Joe vs. Joe Vol. #2 -

Anime/Manga Reviews

Mania Grade: C+

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  • Audio Rating: B+
  • Video Rating: B-
  • Packaging Rating: B
  • Menus Rating: B
  • Extras Rating: N/A
  • Age Rating: All
  • Region: 1 - North America
  • Released By: AnimeWho
  • MSRP: 24.99
  • Running time: 90
  • Aspect Ratio: 1.33:1
  • Disc Resolution: 480i/p (mixed/unknown)
  • Disc Encoding: MPEG-2
  • Series: Joe vs. Joe

Joe vs. Joe Vol. #2

By Chris Beveridge     October 08, 2008
Release Date: September 30, 2008

Joe Vs. Joe Vol. #2
© AnimeWho

The second half of the OVA series provides the much needed boxing material which gives it some much needed action.

What They Say
The two Joes are finally in the same ring together, both of them fighting for what they believe in. However, there can be only one winner!

Contains episodes 4-6:
The Silent Bell
Candor and Reclaim
The Majestic Festival

The Review!
In a time when bilingual releases are starting to fall to the wayside, it  was a good sign to see AnimeWho stepping up and putting out dual language tracks for their first release. It certainly sends a good sign to prospective buyers at this point in time. The technical aspect of this presentation has left me wondering though and somewhat conflicted. AnimeWho has made some changes to this release though by taking the PCM mix away from the Japanese side and instead giving us a stereo mix done at 192kbps. The English stereo mix is kept to its uncompressed PCM mix at 1.5mbps though so at least there’s one lossless mix. In a way though, I would have preferred to see both tracks dropped to 448kbps to give us a max stereo mix via Dolby Digital. Both tracks are quite clean and clear though and they sound solid without any noticeable dropouts or distortions during regular playback.

Originally released throughout 2003, the transfer for this OVA series is presented in its original full frame aspect ratio. The series has something of a budget digital OVA feel to it which doesn’t help how it flows here, especially with the reduced bit budget given to it because of the audio. The backgrounds have a fair bit of noise to them at times and the reds tend to show a lot of chroma noise which is very distracting. Aliasing is fairly minimal in general however and cross coloration is essentially absent, but the show lacks a really solid feeling for the most part which isn’t helped by the generally soft nature of the digital design. All in all, the transfer for this left me pretty disappointed as it just didn’t look good on our setup even with the increase in possible bandwidth due to the audio changes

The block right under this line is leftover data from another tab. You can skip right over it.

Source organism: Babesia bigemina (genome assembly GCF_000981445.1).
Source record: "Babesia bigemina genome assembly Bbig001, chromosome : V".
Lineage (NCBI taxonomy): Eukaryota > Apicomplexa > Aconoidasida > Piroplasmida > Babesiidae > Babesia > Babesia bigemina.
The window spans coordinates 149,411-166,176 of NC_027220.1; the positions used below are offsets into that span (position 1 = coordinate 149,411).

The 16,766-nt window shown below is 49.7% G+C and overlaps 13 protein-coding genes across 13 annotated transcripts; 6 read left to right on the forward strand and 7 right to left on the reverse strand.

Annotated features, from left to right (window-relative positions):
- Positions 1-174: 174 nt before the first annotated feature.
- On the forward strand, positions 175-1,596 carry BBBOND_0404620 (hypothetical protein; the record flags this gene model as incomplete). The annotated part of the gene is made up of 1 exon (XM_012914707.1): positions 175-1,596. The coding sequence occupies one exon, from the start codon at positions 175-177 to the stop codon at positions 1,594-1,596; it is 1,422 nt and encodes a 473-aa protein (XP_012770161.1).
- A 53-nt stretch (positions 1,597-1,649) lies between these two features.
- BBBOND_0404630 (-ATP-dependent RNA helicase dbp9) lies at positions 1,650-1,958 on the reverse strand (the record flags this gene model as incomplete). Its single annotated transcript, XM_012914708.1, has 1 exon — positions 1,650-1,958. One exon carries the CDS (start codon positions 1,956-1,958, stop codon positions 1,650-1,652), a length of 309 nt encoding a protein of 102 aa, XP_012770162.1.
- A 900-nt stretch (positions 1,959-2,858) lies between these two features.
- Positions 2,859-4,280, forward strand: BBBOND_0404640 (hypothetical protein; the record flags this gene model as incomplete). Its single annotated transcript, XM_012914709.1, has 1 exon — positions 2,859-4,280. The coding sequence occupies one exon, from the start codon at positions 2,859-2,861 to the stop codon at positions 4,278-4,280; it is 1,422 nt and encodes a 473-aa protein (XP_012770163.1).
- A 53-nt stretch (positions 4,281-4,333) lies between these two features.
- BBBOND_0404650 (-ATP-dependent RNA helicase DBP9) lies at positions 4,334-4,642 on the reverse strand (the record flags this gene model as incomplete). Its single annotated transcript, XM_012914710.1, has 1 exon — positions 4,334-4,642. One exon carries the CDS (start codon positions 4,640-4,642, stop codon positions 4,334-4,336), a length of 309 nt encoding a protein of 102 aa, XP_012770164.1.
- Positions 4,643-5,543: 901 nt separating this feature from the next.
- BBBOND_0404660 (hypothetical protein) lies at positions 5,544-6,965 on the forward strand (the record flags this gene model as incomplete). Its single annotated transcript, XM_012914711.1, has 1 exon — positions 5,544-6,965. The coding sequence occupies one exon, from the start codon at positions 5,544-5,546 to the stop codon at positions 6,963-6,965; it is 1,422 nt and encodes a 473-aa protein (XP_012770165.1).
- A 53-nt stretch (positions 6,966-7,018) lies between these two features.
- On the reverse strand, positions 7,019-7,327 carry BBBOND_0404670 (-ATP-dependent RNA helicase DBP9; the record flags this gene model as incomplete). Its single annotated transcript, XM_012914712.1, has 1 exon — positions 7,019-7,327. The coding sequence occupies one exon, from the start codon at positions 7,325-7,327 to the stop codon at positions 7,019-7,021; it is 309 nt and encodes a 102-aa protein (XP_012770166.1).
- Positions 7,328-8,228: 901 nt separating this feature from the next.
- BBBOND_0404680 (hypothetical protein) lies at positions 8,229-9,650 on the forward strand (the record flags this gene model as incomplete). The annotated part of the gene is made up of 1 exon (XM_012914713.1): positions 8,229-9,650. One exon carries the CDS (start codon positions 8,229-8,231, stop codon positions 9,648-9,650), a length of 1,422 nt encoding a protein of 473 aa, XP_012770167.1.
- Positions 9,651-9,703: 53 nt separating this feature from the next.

The cover design for the series is one that definitely works well to sell the show for what it is as it features both Joe’s in action poses with their gloves swinging out with plenty of speed lines to give it an active feeling. The logo along the bottom isn’t overbearing and they actually do a nice bit of marketing by calling it “Collection 2”. The character designs look manly to be sure but there’s a good amount of detail to them as well which will appeal to the crowd looking for something different. The back cover is laid out well with a listing of the discs episodes and titles along the top and a brief summary of what to expect. The majority of the cover is given over either to character artwork from the show or a series of stills that highlight the animation itself. The bottom of the cover is given over to the production credits and a pretty solid technical grid that could just use a bit more clarity on the language features as it sort of implies Japanese subtitles as well. No insert is included nor is there a reversible cover.

The menu layout for the show utilizes some minor but decent animation to it that has it feeling pretty alive when combined with the fast paced instrumental music that’s playing along. The right side of the menu features the two Joe’s fighting hard against each other in a still shot while the background is made up of the boxing arena interior itself, which has speed lines flying throughout it to give the impression of the two boxers going at it. The middle of the menu has the basic navigation structure which is pretty minimal since there’s not much to the disc but everything loads quickly and is easy to access. The disc correctly read our players’ language presets and played accordingly.


Content: (please note that content portions of a review may contain spoilers)
The first half of Joe Vs. Joe was difficult to get through if only because it lacked something critical – boxing. There were some mild moments of it here and there, some training and discussion about it, but by and large it lacked what it needed in those first three OVA length episodes. This second collection, which brings the short run OVA series to a close, manages to take care of this problem by giving us a whole lot of boxing. This helps keep it moving rather nicely and the way it’s orchestrated even helps you to forget about some of the weakly animated areas of it all.